Thursday, January 10, 2013

Baseball Hall of Fame elects no players for first time since 1996

Before steroids came along and made baseball's Hall of Fame voting even messier, the selection process was always too subjective and most voters were badly informed as to what criteria should be used to measure a player's on-field performance over the course of a career. Based on what writers have said about how they determine their votes, it's clear most have a poor understanding of baseball metrics and some seem to be influenced by their personal relationships with the players.

Using sabermetrics, such as Wins Above Replacement (WAR), it's not hard to decide who had a Hall of Fame caliber career and who did not. There still is some room for subjectivity--just where you draw the line. More than 100 WAR is HOF--less than 100 is not? Or more than 60 WAR is in, under is out?

Wherever the bar is set, using WAR is a good way to remove most of the subjectivity. It allows a voter to honestly compare the players on his ballot with everyone who has played the game and everyone already inducted into the Hall of Fame.

Yesterday, with one of the richest ballots in the history of the baseball Hall of Fame, a ballot which included the greatest hitter since Babe Ruth and the greatest pitcher since Walter Johnson, no players were voted in. Not one. Of the 100 greatest players of all time, 8 were on this ballot. All 8 were turned away.

For the first time since 1996, the baseball writers elected no one to the Hall. Among those rejected were Sammy Sosa, the slugger who sits eighth on the all-time home run list and who joined Clemens and Bonds on the ballot for the first time. Mark McGwire, who sits 10th on the all-time home run list, failed again, receiving his lowest percentage in seven years of eligibility.

The common theme in this year's rejections is that writers either know the player used steroids (such as Mark McGwire and Barry Bonds) or writers believe they did. It does not seem to matter to the anti-steroid Puritans that the pitchers Bonds hit home runs off of were juiced; or that the batters Roger Clemens struck out were also taking steroids.

The steroids subjectivity is even worse than the personality subjectivity. Mike Piazza, the greatest hitting catcher in the history of baseball is out, because many believe he won his power with the aid of steroids, regardless of the fact that there is no proof of that. Cal Ripken, who was voted in a few years back and who played about half of his career at a high level in what most people think was the steroid era--frankly, no one knows how long ago the steroid era began; in the NFL, steroid use was reportedly widespread in the 1970s--gets a complete steroid pass because no one has accused Ripken of juicing. But no one really knows.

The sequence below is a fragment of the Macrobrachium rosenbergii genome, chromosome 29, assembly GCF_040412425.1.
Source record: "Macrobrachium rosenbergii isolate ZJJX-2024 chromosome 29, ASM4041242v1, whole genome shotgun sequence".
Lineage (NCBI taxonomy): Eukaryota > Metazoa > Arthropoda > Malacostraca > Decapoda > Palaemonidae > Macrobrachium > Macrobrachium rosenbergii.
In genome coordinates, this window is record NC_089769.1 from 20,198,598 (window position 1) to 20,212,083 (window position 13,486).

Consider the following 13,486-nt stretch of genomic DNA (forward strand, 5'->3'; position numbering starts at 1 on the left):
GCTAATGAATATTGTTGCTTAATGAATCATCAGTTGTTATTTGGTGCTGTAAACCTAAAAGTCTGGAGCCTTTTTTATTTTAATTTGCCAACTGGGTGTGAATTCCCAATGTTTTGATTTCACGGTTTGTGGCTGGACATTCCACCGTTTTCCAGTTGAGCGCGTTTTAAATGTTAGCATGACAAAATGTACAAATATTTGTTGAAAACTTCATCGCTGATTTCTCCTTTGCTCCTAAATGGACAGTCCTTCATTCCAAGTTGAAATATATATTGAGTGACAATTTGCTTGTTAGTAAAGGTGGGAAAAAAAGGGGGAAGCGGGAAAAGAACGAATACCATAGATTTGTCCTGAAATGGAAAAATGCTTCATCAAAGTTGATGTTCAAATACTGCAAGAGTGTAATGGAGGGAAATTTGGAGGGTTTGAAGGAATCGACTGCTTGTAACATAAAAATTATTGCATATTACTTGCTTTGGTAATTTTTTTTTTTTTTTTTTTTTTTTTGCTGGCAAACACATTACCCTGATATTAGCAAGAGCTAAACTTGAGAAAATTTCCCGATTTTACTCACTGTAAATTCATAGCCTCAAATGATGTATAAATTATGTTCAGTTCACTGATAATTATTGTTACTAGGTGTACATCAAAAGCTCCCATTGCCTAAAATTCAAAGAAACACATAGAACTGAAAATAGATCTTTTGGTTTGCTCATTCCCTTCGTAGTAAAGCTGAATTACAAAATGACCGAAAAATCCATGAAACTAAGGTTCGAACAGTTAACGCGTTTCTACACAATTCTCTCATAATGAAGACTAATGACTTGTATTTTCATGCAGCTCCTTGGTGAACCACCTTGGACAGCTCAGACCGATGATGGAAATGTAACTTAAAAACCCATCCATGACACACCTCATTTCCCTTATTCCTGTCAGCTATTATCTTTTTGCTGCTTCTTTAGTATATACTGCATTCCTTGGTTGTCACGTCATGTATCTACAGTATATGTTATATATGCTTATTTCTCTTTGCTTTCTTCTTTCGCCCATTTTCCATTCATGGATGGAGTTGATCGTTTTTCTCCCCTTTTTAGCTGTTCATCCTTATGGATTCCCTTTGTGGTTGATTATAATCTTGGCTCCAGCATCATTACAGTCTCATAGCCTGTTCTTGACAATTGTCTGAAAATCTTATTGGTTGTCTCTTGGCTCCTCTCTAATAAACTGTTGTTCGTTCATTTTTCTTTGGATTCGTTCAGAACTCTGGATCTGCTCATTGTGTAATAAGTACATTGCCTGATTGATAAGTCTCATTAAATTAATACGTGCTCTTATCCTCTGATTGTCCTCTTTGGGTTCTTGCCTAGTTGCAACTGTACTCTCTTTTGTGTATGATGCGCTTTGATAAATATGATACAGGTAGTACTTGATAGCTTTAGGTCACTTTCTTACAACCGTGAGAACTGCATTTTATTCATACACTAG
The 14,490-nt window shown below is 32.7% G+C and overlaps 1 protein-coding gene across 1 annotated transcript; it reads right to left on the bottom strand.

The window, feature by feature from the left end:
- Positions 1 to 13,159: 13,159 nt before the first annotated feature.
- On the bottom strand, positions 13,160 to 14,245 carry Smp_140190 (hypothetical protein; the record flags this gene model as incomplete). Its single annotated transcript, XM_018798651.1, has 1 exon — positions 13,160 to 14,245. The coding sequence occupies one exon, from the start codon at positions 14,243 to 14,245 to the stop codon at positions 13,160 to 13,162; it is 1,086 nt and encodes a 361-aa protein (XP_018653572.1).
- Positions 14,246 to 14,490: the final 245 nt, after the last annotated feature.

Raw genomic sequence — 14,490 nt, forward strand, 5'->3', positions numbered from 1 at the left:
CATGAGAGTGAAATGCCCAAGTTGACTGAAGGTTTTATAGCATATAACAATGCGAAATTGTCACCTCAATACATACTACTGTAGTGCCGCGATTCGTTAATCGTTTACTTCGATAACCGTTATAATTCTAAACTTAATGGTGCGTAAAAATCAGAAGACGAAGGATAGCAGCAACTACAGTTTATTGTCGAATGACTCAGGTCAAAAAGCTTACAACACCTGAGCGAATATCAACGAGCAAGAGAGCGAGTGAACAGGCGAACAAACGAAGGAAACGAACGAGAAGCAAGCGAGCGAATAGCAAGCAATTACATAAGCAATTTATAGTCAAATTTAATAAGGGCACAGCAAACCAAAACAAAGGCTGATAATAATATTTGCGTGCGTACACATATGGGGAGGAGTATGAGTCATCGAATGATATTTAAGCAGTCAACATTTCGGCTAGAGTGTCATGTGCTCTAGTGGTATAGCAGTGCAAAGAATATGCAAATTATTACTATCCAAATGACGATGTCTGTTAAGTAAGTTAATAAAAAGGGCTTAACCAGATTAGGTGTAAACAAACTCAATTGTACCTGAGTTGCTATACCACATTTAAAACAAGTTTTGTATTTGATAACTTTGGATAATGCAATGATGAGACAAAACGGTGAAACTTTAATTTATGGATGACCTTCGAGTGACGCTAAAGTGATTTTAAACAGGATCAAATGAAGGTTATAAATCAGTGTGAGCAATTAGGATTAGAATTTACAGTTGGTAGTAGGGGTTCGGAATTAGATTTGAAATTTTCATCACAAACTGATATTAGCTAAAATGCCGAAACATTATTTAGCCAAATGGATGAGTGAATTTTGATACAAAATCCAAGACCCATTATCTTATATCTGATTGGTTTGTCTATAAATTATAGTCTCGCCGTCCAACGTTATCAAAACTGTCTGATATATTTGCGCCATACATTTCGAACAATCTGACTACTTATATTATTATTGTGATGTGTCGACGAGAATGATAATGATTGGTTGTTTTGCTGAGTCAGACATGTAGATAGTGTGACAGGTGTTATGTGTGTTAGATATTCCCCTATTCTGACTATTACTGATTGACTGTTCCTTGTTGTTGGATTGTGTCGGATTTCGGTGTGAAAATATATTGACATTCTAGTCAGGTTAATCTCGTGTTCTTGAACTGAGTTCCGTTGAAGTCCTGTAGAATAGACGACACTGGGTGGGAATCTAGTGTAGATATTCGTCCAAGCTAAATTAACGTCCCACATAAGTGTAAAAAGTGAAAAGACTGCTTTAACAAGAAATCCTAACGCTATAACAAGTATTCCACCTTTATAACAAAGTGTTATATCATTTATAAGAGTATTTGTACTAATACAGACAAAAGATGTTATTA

Another aspect of the performance enhancing drugs question is just what counts as a PED and whether all PEDs deserve equal reprobation. Many hold up Willie Mays as the greatest player of all time in baseball. But Mays played in an era when almost all players used illegal amphetamines to improve their performance. According to multiple accounts, including his own statements, Mays regularly took "red juice" or "greenies." Baseball never tested for these drugs and only recently banned their use. But they were illegal at the time Mays and Mickey Mantle and greats of that era were using those PEDs. Yet you never hear today's anti-steroid Puritans calling for Mays or Mantle to be removed from Cooperstown.

While I am in favor of testing for steroids and other illicit drugs, in order to allow players to compete at the highest level without harming their long-term health, I am not a Puritan. I don't believe it is at all fair to go back and punish Barry Bonds or Mike Piazza because they played in an era in which steroids were not tested for and almost everyone in the game was using them or some other PED. If a player is caught using a banned substance, he should be punished. But whatever a player accomplishes on the field of play should count.

Hopefully, before too long, the best players on yesterday's Hall of Fame ballot will be inducted. We don't need a witch-hunt. We need the best players in the Hall.

Here is a list of the 100 greatest players in the history of baseball in order by WAR. Those 8 who were on the ballot but not selected yesterday are in bold type. Another 15 greats who are not yet eligible but will soon crowd an overly crowded ballot are in green:

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